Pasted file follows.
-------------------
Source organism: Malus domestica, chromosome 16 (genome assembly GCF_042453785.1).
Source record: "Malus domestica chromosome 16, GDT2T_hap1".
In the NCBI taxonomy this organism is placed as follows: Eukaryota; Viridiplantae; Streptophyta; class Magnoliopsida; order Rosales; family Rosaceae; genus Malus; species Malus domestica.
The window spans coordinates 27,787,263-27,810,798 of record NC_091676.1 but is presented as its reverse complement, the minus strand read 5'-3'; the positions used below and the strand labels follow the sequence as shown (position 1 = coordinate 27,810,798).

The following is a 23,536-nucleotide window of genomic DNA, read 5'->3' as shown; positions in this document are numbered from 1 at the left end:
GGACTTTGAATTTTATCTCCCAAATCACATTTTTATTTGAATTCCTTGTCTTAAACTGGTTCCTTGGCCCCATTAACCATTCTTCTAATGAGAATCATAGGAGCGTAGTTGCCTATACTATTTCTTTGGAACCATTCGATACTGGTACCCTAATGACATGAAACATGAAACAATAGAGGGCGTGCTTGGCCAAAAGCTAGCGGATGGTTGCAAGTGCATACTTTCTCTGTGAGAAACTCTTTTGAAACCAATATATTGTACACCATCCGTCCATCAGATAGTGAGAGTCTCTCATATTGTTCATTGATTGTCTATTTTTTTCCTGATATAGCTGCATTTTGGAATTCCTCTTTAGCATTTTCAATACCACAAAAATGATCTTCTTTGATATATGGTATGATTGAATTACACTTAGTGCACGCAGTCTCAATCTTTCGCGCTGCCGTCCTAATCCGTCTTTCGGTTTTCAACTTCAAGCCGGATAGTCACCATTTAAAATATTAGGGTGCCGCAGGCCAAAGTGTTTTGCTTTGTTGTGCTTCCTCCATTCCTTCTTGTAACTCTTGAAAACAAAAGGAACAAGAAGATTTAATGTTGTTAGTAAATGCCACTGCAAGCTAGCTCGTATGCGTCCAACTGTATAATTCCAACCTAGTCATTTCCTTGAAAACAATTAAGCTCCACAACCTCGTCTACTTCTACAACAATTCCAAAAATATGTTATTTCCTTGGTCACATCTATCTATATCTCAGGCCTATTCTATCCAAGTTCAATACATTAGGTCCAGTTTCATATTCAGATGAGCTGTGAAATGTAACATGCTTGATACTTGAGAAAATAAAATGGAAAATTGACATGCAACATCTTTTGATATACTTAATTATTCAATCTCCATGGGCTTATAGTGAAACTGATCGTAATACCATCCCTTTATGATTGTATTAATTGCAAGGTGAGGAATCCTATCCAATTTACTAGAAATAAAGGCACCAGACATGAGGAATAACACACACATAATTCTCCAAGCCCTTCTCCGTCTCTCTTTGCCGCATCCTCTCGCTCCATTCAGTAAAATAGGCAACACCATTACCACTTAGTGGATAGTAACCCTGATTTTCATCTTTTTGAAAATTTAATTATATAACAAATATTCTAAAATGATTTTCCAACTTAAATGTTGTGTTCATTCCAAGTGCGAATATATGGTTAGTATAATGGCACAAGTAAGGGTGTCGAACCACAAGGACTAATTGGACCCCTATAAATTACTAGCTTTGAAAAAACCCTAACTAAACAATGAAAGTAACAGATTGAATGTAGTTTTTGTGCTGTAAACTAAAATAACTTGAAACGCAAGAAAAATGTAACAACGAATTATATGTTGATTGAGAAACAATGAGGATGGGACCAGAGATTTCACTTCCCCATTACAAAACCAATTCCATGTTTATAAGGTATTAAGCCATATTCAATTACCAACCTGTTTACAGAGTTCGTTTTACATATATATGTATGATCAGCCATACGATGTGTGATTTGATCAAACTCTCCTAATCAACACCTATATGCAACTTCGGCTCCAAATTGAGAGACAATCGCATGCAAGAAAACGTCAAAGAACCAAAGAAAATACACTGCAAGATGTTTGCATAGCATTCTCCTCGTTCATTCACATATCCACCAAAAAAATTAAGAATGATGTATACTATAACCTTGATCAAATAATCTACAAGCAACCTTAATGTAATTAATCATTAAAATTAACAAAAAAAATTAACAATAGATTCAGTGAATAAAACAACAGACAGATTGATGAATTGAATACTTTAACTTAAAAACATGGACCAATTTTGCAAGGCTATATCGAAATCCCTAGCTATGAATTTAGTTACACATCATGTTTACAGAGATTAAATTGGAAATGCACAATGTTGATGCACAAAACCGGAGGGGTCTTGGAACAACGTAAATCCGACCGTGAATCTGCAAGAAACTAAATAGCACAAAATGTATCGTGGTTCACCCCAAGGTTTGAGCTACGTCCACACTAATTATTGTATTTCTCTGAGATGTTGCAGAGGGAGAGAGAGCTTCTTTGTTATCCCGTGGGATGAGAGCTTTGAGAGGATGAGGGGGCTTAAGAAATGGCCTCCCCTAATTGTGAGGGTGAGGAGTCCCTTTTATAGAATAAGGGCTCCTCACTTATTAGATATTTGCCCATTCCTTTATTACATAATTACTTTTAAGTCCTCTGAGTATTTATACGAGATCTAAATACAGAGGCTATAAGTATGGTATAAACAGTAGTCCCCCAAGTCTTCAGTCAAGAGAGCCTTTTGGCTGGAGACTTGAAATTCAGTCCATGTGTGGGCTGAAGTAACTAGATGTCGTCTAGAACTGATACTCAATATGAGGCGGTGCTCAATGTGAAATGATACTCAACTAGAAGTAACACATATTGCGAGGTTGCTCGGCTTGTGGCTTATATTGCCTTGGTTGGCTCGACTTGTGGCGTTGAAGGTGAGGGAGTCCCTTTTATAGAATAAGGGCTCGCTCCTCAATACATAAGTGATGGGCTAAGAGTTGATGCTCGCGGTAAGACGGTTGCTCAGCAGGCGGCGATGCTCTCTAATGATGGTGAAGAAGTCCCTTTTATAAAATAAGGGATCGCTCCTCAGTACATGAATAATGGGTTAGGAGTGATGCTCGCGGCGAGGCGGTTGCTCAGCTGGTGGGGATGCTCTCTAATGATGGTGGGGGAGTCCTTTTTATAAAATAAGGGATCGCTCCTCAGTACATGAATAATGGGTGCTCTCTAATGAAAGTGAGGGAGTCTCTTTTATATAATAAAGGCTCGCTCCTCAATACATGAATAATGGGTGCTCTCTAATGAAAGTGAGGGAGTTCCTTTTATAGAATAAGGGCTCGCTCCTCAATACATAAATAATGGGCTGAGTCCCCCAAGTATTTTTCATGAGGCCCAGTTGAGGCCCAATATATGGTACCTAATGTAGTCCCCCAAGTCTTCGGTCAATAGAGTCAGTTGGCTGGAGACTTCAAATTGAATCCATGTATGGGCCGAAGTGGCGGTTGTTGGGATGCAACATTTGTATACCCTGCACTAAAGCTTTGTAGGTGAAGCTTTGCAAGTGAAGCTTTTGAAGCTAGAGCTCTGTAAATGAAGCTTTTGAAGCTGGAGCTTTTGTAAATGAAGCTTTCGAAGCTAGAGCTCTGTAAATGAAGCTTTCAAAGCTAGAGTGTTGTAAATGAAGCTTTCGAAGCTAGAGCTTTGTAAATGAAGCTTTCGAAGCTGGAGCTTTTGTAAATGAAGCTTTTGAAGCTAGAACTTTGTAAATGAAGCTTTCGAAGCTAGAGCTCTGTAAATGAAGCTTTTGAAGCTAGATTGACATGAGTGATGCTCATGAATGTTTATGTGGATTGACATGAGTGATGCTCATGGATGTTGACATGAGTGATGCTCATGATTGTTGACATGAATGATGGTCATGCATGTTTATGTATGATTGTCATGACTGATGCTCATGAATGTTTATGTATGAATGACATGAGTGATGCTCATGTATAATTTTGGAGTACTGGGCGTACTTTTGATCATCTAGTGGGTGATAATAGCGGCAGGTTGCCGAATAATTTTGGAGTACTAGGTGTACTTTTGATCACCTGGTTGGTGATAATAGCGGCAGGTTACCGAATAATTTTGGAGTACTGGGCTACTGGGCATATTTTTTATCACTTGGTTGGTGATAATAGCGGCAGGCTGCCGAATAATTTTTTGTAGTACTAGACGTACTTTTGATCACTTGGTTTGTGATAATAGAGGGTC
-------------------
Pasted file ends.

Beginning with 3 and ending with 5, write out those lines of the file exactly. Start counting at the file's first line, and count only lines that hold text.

In the NCBI taxonomy this organism is placed as follows: Eukaryota; Viridiplantae; Streptophyta; class Magnoliopsida; order Rosales; family Rosaceae; genus Malus; species Malus domestica.
The window spans coordinates 27,787,263-27,810,798 of record NC_091676.1 but is presented as its reverse complement, the minus strand read 5'-3'; the positions used below and the strand labels follow the sequence as shown (position 1 = coordinate 27,810,798).

The following is a 23,536-nucleotide window of genomic DNA, read 5'->3' as shown; positions in this document are numbered from 1 at the left end: